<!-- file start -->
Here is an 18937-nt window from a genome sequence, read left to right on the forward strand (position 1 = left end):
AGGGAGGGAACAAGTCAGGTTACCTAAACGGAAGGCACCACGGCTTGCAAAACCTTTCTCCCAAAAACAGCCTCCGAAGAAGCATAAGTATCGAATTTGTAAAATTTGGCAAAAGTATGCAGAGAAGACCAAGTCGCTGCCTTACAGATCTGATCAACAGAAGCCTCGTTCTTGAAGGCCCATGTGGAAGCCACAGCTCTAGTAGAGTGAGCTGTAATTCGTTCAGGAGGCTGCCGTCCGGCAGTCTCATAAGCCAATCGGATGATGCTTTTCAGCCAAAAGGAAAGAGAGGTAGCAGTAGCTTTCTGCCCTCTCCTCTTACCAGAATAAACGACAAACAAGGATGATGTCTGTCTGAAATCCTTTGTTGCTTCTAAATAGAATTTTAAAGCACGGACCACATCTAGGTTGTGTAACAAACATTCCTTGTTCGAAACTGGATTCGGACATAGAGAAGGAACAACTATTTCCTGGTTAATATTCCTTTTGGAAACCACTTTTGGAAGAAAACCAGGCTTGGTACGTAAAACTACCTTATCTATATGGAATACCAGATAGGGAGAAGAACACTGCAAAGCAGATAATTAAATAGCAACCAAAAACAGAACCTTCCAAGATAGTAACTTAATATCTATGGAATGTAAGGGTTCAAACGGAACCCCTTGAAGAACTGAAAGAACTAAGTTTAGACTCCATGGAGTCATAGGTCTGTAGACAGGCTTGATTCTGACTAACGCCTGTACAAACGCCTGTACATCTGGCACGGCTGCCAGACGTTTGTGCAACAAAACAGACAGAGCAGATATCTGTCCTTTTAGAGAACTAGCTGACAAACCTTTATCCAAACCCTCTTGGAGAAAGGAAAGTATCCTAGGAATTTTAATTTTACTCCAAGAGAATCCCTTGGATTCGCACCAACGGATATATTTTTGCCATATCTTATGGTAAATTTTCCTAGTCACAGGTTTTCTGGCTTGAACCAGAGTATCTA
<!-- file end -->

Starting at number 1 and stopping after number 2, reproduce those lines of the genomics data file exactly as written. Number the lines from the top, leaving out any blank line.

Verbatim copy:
Here is an 18937-nt window from a genome sequence, read left to right on the forward strand (position 1 = left end):
AGGGAGGGAACAAGTCAGGTTACCTAAACGGAAGGCACCACGGCTTGCAAAACCTTTCTCCCAAAAACAGCCTCCGAAGAAGCATAAGTATCGAATTTGTAAAATTTGGCAAAAGTATGCAGAGAAGACCAAGTCGCTGCCTTACAGATCTGATCAACAGAAGCCTCGTTCTTGAAGGCCCATGTGGAAGCCACAGCTCTAGTAGAGTGAGCTGTAATTCGTTCAGGAGGCTGCCGTCCGGCAGTCTCATAAGCCAATCGGATGATGCTTTTCAGCCAAAAGGAAAGAGAGGTAGCAGTAGCTTTCTGCCCTCTCCTCTTACCAGAATAAACGACAAACAAGGATGATGTCTGTCTGAAATCCTTTGTTGCTTCTAAATAGAATTTTAAAGCACGGACCACATCTAGGTTGTGTAACAAACATTCCTTGTTCGAAACTGGATTCGGACATAGAGAAGGAACAACTATTTCCTGGTTAATATTCCTTTTGGAAACCACTTTTGGAAGAAAACCAGGCTTGGTACGTAAAACTACCTTATCTATATGGAATACCAGATAGGGAGAAGAACACTGCAAAGCAGATAATTAAATAGCAACCAAAAACAGAACCTTCCAAGATAGTAACTTAATATCTATGGAATGTAAGGGTTCAAACGGAACCCCTTGAAGAACTGAAAGAACTAAGTTTAGACTCCATGGAGTCATAGGTCTGTAGACAGGCTTGATTCTGACTAACGCCTGTACAAACGCCTGTACATCTGGCACGGCTGCCAGACGTTTGTGCAACAAAACAGACAGAGCAGATATCTGTCCTTTTAGAGAACTAGCTGACAAACCTTTATCCAAACCCTCTTGGAGAAAGGAAAGTATCCTAGGAATTTTAATTTTACTCCAAGAGAATCCCTTGGATTCGCACCAACGGATATATTTTTGCCATATCTTATGGTAAATTTTCCTAGTCACAGGTTTTCTGGCTTGAACCAGAGTATCTA